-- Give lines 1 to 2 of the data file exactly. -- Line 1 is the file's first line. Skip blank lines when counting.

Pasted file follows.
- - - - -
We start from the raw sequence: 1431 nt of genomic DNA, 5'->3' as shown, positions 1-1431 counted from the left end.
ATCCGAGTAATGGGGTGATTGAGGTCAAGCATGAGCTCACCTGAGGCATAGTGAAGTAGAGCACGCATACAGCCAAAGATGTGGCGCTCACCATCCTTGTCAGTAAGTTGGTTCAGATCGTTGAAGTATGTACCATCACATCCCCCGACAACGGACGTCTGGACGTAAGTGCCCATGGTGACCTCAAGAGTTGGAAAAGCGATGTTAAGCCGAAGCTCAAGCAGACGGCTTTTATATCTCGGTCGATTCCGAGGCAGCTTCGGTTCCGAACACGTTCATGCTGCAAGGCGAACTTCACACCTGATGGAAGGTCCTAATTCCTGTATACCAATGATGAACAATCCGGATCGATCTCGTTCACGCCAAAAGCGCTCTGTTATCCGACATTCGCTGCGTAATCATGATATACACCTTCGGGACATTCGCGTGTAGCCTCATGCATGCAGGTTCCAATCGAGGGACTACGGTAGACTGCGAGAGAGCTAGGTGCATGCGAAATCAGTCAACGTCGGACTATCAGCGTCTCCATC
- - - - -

We start from the raw sequence: 1431 nt of genomic DNA, 5'->3' as shown, positions 1-1431 counted from the left end.
ATCCGAGTAATGGGGTGATTGAGGTCAAGCATGAGCTCACCTGAGGCATAGTGAAGTAGAGCACGCATACAGCCAAAGATGTGGCGCTCACCATCCTTGTCAGTAAGTTGGTTCAGATCGTTGAAGTATGTACCATCACATCCCCCGACAACGGACGTCTGGACGTAAGTGCCCATGGTGACCTCAAGAGTTGGAAAAGCGATGTTAAGCCGAAGCTCAAGCAGACGGCTTTTATATCTCGGTCGATTCCGAGGCAGCTTCGGTTCCGAACACGTTCATGCTGCAAGGCGAACTTCACACCTGATGGAAGGTCCTAATTCCTGTATACCAATGATGAACAATCCGGATCGATCTCGTTCACGCCAAAAGCGCTCTGTTATCCGACATTCGCTGCGTAATCATGATATACACCTTCGGGACATTCGCGTGTAGCCTCATGCATGCAGGTTCCAATCGAGGGACTACGGTAGACTGCGAGAGAGCTAGGTGCATGCGAAATCAGTCAACGTCGGACTATCAGCGTCTCCATC